If you answered “yes” to three or more of these questions, you may be suffering from the effects of growing up in an alcoholic or other dysfunctional family.  Please take the time to attend our ACA meeting or find one in your area to learn more.


I have been working on adding what Tony said in his book, The Laundry List about each of his steps.  You can find this on the pages for each individual step.

The way that I am doing this is putting Tony’s step, then what he said about it and next is the comparable Alanon step and eventually I will put what Alanon says about their step.

Hopefully, by looking at each one individually and then blending the two it will be helpful in figuring out what each of the steps is about and how to work with them.  Leave me a message and let me know if you like the idea or think it is stupid….  lol… not that that will stop me…  but it could start a great discussion…  Later, Lexxie

*If anyone holding a current legitimate copyright, has issues with this or anything else from the book, “The Laundry List” being copied on this blog, please contact me directly and I would be happy to discuss this with you.  I have attempted to find the legitimate copyright holders, however with the anonymity of the 12 Step program I have been unable to locate them.


THE ACA TEXT
page 573-574

Crosstalk
Some groups incorporate a definition of crosstalk into their meeting format. This definition is usually read just before the group begins a discussion on the meeting. The term “cross talk” means interrupting, referring to, commenting on, or using the content of what another person has said during a meeting. Cross talk also refers to any type of dialog that occurs as the meeting is in progress as well. Members talking to one another or discussing what someone has just said is cross talk.

Many ACA members come from family backgrounds where feelings and perceptions were judged as wrong or defective. In ACA, each person may share his or her feelings and perceptions without fear of being judged or interruption.  In ACA, we create a safe place to open up and share. As part of creating that safety, cross talk is not permitted. We respect these boundaries for two reasons:

  • When we were growing up no one listened to us; they told us that our feelings were wrong.
  • As adults we are accustomed to taking care of other people and not taking responsibility for our lives.

In ACA, we speak about our own experiences and feelings; we accept without comment what others say because it is true for them. We also work toward taking responsibility in our lives rather than giving advice to others. Here are various forms of cross talk:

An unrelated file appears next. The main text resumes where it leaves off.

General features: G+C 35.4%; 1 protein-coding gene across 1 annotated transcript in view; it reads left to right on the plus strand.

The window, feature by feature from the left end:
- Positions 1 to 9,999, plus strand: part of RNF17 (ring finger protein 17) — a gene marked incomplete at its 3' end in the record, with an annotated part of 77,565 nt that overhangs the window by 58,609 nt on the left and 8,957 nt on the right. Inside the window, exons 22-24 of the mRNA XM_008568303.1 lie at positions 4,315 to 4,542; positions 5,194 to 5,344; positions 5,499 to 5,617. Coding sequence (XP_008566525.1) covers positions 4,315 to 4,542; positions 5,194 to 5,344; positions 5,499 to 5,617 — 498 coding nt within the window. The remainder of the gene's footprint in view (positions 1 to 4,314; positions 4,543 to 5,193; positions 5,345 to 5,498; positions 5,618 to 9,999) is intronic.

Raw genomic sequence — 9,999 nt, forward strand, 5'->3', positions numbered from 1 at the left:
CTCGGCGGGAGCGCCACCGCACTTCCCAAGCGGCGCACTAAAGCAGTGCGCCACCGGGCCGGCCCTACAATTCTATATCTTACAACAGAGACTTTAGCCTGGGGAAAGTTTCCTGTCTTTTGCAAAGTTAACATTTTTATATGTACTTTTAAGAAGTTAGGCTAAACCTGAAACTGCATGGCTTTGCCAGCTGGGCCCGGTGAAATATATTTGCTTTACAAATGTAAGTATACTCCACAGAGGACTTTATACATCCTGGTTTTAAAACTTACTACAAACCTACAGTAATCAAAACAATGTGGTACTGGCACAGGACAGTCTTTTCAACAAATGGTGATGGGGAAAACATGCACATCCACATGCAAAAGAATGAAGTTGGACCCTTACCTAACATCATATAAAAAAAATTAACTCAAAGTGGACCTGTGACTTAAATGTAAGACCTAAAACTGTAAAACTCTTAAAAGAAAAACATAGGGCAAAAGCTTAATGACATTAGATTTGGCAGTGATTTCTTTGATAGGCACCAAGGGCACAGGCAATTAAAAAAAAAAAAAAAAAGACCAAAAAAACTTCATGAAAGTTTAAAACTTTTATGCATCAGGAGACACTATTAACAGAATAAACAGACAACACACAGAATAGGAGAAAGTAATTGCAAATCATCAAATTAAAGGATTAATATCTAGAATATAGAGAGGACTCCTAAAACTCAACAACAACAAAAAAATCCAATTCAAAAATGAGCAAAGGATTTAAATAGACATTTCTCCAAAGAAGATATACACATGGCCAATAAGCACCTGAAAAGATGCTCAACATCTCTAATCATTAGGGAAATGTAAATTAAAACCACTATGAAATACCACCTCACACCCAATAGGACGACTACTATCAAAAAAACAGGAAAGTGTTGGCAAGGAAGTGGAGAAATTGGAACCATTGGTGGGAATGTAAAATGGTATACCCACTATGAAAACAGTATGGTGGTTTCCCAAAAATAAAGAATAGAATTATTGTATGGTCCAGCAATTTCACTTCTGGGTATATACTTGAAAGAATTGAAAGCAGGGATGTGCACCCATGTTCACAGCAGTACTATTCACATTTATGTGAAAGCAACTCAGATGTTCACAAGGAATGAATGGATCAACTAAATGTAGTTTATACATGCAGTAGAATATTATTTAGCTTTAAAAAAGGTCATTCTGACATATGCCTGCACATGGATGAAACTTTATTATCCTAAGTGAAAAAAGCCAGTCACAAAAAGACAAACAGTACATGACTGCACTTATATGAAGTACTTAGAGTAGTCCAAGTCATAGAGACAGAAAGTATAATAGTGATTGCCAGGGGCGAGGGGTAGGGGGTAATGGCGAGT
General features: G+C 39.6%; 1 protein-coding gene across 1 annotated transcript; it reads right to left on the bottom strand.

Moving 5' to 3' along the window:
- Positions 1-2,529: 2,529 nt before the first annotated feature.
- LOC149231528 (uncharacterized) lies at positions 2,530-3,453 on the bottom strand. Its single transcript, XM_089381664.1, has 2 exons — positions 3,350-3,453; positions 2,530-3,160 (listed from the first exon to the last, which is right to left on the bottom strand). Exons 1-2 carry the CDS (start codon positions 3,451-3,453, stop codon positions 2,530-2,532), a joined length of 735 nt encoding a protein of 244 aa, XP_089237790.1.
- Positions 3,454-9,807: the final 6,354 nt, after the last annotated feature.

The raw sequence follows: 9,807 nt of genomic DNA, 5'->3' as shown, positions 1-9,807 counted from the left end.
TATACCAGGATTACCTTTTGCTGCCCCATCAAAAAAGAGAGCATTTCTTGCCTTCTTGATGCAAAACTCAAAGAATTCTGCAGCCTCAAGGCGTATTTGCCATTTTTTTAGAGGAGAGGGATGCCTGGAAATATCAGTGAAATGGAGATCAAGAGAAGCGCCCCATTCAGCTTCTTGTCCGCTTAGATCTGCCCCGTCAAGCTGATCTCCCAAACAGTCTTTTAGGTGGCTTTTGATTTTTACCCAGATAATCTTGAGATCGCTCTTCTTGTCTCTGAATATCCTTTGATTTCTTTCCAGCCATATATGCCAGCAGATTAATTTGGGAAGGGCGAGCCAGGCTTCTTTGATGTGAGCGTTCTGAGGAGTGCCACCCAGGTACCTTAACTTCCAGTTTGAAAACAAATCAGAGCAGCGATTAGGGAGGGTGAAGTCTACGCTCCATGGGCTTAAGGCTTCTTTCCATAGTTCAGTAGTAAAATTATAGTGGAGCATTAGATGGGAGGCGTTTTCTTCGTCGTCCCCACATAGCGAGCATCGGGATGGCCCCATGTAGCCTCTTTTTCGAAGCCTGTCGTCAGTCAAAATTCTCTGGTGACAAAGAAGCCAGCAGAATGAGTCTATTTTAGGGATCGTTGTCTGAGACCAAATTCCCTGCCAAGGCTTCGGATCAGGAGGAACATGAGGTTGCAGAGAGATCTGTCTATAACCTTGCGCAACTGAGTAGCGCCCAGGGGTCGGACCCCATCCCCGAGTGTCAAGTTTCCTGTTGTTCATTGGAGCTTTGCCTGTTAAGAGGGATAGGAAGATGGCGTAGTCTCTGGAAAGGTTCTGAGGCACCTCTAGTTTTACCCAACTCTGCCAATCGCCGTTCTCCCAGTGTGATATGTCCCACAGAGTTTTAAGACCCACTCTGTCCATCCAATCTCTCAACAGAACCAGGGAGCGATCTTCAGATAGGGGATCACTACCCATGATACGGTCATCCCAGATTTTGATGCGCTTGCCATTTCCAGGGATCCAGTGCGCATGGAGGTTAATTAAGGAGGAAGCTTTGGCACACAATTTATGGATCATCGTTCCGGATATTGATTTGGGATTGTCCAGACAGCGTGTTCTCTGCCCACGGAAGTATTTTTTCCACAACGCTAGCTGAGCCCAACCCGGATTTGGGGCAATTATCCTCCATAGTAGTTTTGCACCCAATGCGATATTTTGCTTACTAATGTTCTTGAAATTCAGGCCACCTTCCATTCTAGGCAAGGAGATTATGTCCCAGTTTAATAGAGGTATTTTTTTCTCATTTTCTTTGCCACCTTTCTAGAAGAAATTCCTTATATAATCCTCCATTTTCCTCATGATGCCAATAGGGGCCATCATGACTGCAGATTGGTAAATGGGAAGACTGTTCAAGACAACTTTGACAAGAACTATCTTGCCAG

Interrupting
Each member in ACA should be able to share, free from interruption. When someone is sharing, all others should refrain from speaking, including side conversations with a neighbor. Gestures, noise, or movement could also be considered interruption if it were grossly distracting.

Referring to
In ACA we keep the focus on our lives and our feelings. We do not make reference to the shares of others except as a transition into our own sharing. A very general “what’s been brought up for me is…” or the occasional “thank you for sharing” is fine, but please do not make more detailed references to another person’s share.

Commenting on
In ACA we accept what each person shares as true for them. We go to great lengths to avoid creating the climate of shame that enforced the three primary rules of a dysfunctional family: don’t talk, don’t trust, don’t feel. In ACA, we simply do not make a comment either positive or negative about another person’s share before, during, or after a meeting. In like manner, we never speak about the contents of another person’s share. everything that is shared in an ACA meeting
is considered privileged and confidential and must be treated with the utmost of respect. Unsolicited advise can be a form of commentary and should be avoided.

———— ——— ——— ——-

This is from an ACA meeting format:
Before we begin the meeting, I would like to mention that we do not “cross talk” in the meeting. Cross talk means interrupting, referring to, or commenting on what another person has said during the meeting. We do not cross talk because adult children come from family backgrounds where feelings and perceptions were judged as wrong or defective. In ACA, each person may share feelings and perceptions without fear of judgment. We accept without comment what others say because it is true for them. We work toward taking more responsibility in our lives rather than giving advice to others.

Fixing others: Learn to listen
“In ACA, we do not touch, hug or attempt to comfort others when they become emotional during an ACA meeting. If someone begins to cry during a meeting, we allow the person to feel his or her feelings without interruption. To touch or hug the person is known as “fixing”. As children we tried to fix our parents or to control them with out behavior. In ACA, we are learning to take care of ourselves. We support others by accepting them into our meetings and listening to them. We allow them to feel their feelings in peace.”

———— ——— ——— ——— ——— ——— –

Also I feel this is very important:
ACA text
page 576

“We want to balance keeping our groups safe from cross talk with our own responsibility to educate new members about group decorum. In most cases a gentle reminder works.”